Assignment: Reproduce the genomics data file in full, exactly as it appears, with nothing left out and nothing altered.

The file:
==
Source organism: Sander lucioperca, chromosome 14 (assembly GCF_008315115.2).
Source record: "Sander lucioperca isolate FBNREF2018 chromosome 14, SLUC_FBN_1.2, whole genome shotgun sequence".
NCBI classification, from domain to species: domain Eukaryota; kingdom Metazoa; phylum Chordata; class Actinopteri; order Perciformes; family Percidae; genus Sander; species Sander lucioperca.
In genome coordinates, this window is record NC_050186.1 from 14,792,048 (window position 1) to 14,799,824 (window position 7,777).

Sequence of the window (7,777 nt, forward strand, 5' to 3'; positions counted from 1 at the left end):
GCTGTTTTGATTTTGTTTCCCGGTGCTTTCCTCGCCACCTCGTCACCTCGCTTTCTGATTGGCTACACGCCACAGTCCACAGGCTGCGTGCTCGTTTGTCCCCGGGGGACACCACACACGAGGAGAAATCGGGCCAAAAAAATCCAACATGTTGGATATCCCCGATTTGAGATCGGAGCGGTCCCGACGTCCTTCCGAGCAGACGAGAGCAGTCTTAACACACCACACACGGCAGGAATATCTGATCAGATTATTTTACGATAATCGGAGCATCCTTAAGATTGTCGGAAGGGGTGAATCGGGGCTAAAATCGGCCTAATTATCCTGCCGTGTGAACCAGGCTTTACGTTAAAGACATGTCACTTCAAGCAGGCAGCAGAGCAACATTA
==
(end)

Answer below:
Source organism: Sander lucioperca, chromosome 14 (assembly GCF_008315115.2).
Source record: "Sander lucioperca isolate FBNREF2018 chromosome 14, SLUC_FBN_1.2, whole genome shotgun sequence".
NCBI classification, from domain to species: domain Eukaryota; kingdom Metazoa; phylum Chordata; class Actinopteri; order Perciformes; family Percidae; genus Sander; species Sander lucioperca.
In genome coordinates, this window is record NC_050186.1 from 14,792,048 (window position 1) to 14,799,824 (window position 7,777).

Sequence of the window (7,777 nt, forward strand, 5' to 3'; positions counted from 1 at the left end):
GCTGTTTTGATTTTGTTTCCCGGTGCTTTCCTCGCCACCTCGTCACCTCGCTTTCTGATTGGCTACACGCCACAGTCCACAGGCTGCGTGCTCGTTTGTCCCCGGGGGACACCACACACGAGGAGAAATCGGGCCAAAAAAATCCAACATGTTGGATATCCCCGATTTGAGATCGGAGCGGTCCCGACGTCCTTCCGAGCAGACGAGAGCAGTCTTAACACACCACACACGGCAGGAATATCTGATCAGATTATTTTACGATAATCGGAGCATCCTTAAGATTGTCGGAAGGGGTGAATCGGGGCTAAAATCGGCCTAATTATCCTGCCGTGTGAACCAGGCTTTACGTTAAAGACATGTCACTTCAAGCAGGCAGCAGAGCAACATTA